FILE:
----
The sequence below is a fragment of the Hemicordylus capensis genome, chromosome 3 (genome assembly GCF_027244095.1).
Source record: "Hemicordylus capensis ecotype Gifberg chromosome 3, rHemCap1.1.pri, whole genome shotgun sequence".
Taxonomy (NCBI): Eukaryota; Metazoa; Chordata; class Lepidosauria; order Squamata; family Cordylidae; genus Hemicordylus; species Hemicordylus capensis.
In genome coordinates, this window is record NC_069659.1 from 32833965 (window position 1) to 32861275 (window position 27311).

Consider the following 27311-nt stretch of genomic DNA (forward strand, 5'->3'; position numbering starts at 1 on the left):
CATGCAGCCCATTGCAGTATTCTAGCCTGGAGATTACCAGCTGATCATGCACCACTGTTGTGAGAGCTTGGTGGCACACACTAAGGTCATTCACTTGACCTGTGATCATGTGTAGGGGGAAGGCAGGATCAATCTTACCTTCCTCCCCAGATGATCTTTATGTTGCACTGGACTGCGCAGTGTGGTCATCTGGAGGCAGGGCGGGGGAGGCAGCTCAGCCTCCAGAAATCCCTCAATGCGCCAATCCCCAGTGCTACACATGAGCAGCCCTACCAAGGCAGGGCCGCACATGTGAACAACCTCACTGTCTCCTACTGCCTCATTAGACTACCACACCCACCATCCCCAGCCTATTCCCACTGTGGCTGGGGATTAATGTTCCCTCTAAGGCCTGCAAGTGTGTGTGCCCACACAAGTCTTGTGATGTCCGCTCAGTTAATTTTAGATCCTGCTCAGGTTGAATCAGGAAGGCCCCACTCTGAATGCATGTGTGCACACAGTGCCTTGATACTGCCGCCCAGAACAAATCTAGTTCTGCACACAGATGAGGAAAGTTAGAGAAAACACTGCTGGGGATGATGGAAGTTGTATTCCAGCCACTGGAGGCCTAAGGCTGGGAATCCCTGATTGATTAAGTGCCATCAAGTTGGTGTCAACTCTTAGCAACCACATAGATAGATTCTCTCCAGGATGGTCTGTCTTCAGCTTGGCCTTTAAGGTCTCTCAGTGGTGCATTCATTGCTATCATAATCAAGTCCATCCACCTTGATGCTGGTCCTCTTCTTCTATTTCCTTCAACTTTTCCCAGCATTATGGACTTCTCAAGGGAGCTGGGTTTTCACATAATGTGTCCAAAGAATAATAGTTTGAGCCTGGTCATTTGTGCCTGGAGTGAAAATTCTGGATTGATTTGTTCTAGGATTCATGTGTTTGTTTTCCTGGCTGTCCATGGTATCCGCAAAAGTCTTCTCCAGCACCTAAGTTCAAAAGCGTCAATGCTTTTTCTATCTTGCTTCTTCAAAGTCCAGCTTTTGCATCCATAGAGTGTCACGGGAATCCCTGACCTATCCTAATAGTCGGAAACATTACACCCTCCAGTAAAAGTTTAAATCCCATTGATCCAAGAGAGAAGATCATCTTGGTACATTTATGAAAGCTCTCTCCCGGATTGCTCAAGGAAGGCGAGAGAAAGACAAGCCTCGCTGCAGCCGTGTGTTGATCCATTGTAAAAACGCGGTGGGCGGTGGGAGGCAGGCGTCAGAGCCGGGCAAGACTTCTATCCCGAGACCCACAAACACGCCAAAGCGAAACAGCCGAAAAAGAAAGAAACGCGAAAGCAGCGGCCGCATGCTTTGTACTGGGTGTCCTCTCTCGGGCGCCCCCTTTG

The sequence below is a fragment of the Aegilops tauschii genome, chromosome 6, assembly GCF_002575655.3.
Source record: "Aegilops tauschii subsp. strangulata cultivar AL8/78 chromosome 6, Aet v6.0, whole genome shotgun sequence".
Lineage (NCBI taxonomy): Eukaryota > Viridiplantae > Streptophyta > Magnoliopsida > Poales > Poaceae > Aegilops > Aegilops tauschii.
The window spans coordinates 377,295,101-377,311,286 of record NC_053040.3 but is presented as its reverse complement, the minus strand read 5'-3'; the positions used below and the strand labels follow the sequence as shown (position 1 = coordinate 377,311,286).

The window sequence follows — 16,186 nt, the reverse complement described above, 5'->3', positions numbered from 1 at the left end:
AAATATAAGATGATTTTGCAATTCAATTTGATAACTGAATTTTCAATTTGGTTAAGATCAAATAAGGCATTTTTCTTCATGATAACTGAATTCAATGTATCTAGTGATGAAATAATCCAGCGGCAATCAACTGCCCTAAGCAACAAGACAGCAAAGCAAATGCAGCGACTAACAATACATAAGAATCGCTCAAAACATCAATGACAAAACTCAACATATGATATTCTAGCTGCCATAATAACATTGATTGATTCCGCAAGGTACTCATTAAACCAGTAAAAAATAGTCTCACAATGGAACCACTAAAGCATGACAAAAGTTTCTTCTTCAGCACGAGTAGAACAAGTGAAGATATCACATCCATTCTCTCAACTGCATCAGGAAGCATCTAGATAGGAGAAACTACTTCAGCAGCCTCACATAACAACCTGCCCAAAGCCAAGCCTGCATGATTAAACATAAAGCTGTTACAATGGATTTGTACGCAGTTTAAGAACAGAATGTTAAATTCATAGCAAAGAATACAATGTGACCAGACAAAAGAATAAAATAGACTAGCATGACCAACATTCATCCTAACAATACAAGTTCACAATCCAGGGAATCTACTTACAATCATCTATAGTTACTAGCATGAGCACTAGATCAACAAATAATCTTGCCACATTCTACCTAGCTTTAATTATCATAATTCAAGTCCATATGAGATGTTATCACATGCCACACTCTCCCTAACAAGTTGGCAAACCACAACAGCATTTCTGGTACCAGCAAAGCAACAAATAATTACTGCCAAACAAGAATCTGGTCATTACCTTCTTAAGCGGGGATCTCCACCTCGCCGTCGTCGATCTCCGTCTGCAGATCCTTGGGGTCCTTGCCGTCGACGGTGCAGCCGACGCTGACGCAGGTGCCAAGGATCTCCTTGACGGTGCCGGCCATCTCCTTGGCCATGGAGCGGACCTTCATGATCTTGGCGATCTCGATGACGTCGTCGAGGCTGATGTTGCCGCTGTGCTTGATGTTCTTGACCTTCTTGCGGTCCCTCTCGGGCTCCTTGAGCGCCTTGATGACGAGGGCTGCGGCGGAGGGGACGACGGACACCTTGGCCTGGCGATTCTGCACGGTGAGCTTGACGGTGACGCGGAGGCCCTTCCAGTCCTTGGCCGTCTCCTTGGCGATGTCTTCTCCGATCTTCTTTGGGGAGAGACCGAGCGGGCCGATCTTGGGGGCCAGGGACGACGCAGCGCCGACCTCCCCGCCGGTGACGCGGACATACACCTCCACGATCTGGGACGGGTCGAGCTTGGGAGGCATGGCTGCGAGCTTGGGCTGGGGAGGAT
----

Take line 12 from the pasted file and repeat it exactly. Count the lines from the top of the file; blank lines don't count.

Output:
AAATATAAGATGATTTTGCAATTCAATTTGATAACTGAATTTTCAATTTGGTTAAGATCAAATAAGGCATTTTTCTTCATGATAACTGAATTCAATGTATCTAGTGATGAAATAATCCAGCGGCAATCAACTGCCCTAAGCAACAAGACAGCAAAGCAAATGCAGCGACTAACAATACATAAGAATCGCTCAAAACATCAATGACAAAACTCAACATATGATATTCTAGCTGCCATAATAACATTGATTGATTCCGCAAGGTACTCATTAAACCAGTAAAAAATAGTCTCACAATGGAACCACTAAAGCATGACAAAAGTTTCTTCTTCAGCACGAGTAGAACAAGTGAAGATATCACATCCATTCTCTCAACTGCATCAGGAAGCATCTAGATAGGAGAAACTACTTCAGCAGCCTCACATAACAACCTGCCCAAAGCCAAGCCTGCATGATTAAACATAAAGCTGTTACAATGGATTTGTACGCAGTTTAAGAACAGAATGTTAAATTCATAGCAAAGAATACAATGTGACCAGACAAAAGAATAAAATAGACTAGCATGACCAACATTCATCCTAACAATACAAGTTCACAATCCAGGGAATCTACTTACAATCATCTATAGTTACTAGCATGAGCACTAGATCAACAAATAATCTTGCCACATTCTACCTAGCTTTAATTATCATAATTCAAGTCCATATGAGATGTTATCACATGCCACACTCTCCCTAACAAGTTGGCAAACCACAACAGCATTTCTGGTACCAGCAAAGCAACAAATAATTACTGCCAAACAAGAATCTGGTCATTACCTTCTTAAGCGGGGATCTCCACCTCGCCGTCGTCGATCTCCGTCTGCAGATCCTTGGGGTCCTTGCCGTCGACGGTGCAGCCGACGCTGACGCAGGTGCCAAGGATCTCCTTGACGGTGCCGGCCATCTCCTTGGCCATGGAGCGGACCTTCATGATCTTGGCGATCTCGATGACGTCGTCGAGGCTGATGTTGCCGCTGTGCTTGATGTTCTTGACCTTCTTGCGGTCCCTCTCGGGCTCCTTGAGCGCCTTGATGACGAGGGCTGCGGCGGAGGGGACGACGGACACCTTGGCCTGGCGATTCTGCACGGTGAGCTTGACGGTGACGCGGAGGCCCTTCCAGTCCTTGGCCGTCTCCTTGGCGATGTCTTCTCCGATCTTCTTTGGGGAGAGACCGAGCGGGCCGATCTTGGGGGCCAGGGACGACGCAGCGCCGACCTCCCCGCCGGTGACGCGGACATACACCTCCACGATCTGGGACGGGTCGAGCTTGGGAGGCATGGCTGCGAGCTTGGGCTGGGGAGGAT